Tanner: Is the Heritage advisory committee protecting our history or are they focused on property right?

opiniongreen 100x100By Roland Tanner

September 15th, 2018


The Gazette is publishing an increased number of Opinion pieces.  During the lead up to an election we believe that people who are not incumbents and don’t have the weight of a profile created at public expense, need opportunities to put their views and opinions forward.  We don’t, for the most part, go looking for opinions; although we have in the past asked a candidate for their view on an issue.  Most decline.

The Opinion space is open to be incumbents and candidates who are new to the political arena.  We do not publish the self serving views that get sent our way.

Of late, one has to ask what heritage Heritage Burlington does want to protect. The citizens advisory committee, which portrays itself prominently, with a significant city budget, as the guardian of Burlington’s heritage and history, has a habit of taking a significantly anti-heritage line when it comes to even limited heritage protection. The issue of heritage protection goes to the core of where the city currently stands and the issues at stake at this election.

Stewart Spence House ward 1 Old Waterdown Rd

The ‘Stewart Spence House’ located near Old Waterdown Road in Ward 1.

The ‘Stewart Spence House’ located near Old Waterdown Road in Ward 1.

I was planning to delegate to the Planning and Development Committee on Monday on the issue of a property listed on the municipal heritage register in Ward 1 called the ‘Stewart Spence House’, 176 Rennick Road. The owners, Canada Trust, had requested the building be removed from the municipal register. This would have enabled the owners to demolish the property, a 19th century farmhouse, without any further recourse to the city for permission. At the last minute, just as the committee began to sit, it was announced that the property had sold, and the new owners were wanted to remain on the city heritage property list. It was a happy result, and one that meant I could withdraw my delegation.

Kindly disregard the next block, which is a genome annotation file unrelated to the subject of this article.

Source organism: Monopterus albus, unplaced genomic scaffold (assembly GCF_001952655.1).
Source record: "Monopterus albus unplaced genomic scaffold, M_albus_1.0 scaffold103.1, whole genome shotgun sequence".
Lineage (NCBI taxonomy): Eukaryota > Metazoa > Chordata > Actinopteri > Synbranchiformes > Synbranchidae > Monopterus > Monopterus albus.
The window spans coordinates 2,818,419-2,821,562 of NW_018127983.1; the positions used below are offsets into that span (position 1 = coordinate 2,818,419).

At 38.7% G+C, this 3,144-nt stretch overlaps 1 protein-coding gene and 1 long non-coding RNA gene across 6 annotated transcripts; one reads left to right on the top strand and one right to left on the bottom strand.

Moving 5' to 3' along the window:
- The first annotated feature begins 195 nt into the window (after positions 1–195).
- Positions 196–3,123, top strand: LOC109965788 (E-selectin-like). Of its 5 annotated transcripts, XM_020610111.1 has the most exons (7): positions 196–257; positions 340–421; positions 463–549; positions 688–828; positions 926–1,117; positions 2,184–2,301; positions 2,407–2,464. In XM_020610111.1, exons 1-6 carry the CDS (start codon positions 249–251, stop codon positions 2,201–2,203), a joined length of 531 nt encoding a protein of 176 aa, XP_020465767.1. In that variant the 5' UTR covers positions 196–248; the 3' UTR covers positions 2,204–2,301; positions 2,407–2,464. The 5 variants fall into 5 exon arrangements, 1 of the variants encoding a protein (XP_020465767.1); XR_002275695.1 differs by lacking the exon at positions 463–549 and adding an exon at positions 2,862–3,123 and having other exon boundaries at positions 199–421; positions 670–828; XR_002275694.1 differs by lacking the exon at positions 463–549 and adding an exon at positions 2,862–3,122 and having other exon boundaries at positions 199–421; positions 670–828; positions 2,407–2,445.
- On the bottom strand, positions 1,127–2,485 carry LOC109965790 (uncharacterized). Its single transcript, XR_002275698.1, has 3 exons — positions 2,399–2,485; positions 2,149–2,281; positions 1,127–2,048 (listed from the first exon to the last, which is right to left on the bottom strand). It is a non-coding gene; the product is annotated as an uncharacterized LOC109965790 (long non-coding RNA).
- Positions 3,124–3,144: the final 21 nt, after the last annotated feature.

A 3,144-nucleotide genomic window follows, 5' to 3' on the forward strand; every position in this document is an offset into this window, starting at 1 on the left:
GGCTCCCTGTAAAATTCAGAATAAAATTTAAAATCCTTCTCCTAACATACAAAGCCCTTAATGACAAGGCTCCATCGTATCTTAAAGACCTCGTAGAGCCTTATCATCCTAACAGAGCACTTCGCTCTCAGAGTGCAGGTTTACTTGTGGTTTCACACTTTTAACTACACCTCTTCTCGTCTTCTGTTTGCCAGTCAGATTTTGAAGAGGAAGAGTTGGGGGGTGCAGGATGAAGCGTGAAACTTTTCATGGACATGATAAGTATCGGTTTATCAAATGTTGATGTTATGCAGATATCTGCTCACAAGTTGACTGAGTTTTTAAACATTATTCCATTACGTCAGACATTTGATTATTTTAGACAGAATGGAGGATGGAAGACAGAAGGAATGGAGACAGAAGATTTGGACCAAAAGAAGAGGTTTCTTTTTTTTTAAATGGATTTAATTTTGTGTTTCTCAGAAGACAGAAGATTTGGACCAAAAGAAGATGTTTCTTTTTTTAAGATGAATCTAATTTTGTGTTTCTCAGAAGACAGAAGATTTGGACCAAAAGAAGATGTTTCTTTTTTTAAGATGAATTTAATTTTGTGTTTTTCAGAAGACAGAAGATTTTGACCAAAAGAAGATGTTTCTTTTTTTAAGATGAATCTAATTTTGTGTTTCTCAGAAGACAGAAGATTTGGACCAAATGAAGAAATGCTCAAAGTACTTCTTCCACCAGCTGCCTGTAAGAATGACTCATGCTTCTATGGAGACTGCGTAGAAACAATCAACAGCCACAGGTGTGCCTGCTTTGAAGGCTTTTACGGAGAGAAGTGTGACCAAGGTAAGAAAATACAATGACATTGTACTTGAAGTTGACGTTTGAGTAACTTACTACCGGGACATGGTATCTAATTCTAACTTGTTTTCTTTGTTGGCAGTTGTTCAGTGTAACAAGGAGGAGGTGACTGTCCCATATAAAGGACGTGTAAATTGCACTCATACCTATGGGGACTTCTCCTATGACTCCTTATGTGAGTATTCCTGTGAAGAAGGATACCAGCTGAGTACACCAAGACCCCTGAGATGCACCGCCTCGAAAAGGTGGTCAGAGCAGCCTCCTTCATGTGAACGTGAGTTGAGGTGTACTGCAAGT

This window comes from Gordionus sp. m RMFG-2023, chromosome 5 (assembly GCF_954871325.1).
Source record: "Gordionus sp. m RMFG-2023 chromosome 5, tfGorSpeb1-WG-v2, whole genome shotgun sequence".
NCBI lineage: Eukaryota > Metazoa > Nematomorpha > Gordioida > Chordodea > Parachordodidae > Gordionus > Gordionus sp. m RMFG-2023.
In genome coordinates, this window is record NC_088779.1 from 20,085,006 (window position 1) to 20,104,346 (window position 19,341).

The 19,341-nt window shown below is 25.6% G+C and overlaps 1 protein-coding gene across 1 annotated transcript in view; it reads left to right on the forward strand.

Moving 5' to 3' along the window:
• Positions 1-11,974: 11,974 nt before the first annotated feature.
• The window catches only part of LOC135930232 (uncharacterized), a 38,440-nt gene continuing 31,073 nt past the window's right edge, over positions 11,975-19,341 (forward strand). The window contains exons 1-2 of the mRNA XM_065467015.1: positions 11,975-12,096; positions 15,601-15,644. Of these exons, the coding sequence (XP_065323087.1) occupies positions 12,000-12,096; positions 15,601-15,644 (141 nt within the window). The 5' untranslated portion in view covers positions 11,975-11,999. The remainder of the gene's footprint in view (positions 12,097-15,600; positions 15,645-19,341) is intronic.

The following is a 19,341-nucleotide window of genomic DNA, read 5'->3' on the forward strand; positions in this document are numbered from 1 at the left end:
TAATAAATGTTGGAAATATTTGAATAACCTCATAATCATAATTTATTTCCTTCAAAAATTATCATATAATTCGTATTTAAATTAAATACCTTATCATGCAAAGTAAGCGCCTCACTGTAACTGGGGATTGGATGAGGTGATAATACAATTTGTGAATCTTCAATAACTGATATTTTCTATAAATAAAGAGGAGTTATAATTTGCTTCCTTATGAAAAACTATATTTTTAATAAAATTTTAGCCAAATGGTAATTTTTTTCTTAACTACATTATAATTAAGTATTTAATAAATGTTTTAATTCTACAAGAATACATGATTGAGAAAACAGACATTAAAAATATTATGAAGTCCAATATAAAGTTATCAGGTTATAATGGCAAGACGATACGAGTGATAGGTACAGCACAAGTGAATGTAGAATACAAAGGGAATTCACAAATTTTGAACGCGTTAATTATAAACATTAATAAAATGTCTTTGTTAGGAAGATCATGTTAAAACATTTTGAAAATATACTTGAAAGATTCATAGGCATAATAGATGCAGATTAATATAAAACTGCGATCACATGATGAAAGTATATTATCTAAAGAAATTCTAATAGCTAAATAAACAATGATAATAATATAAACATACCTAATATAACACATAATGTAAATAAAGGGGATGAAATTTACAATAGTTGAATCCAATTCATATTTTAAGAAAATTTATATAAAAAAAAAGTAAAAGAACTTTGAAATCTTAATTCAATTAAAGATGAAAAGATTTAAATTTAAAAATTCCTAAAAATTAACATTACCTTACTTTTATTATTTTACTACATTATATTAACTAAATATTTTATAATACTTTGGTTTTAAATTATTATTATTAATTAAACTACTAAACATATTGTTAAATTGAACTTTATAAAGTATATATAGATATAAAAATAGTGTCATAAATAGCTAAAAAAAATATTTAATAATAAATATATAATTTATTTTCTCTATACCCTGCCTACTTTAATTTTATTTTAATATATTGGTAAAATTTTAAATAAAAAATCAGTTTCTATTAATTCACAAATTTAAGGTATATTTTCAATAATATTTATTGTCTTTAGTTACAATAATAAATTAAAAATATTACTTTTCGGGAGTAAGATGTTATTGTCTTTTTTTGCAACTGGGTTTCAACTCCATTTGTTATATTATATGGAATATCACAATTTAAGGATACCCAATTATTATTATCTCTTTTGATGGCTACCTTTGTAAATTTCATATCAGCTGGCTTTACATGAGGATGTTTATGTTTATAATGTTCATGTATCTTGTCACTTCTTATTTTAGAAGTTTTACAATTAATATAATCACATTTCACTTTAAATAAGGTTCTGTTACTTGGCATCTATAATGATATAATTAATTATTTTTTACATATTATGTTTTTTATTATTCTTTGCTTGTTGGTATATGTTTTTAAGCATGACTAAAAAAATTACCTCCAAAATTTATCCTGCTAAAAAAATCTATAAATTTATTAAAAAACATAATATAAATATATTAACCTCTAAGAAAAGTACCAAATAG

However the reason I was delegating was because of an unhappiness about the actions of Heritage Burlington, which recommended, contrary to the staff recommendation, that the property be removed from the municipal register, opening the way for demolition. As it is, the municipal heritage register provides almost no protection to heritage buildings. All it does is allow the city 60 days to decide whether to formally designate the property as a heritage property under provincial law. To remove even this scant protection seemed astonishing and needless from the point of view of Heritage Burlington. There was, quite simply, zero evidence provided as to why the property needed to be removed, least of all by the then owner, Canada Trust.

Why Heritage Matters: A Lesson from a Town that Got It All Wrong

I grew up in an English town west of London that is renowned for its planning mistakes. It is well known for its lack of heritage. It is famous for its ugliness and the butt of jokes by the Poet Laureate John Betjeman and world-famous comedian Ricky Gervais alike. Even the town’s name, Slough, is a national joke.

But it wasn’t always that way. It was at one time a pleasant if unspectacular English town. It had many interesting buildings, but few that were outstanding. It was therefore easy enough over the years to make the case for why they could be replaced. A Victorian Station hotel was knocked down for an office block which was so ugly it has already in turn been demolished.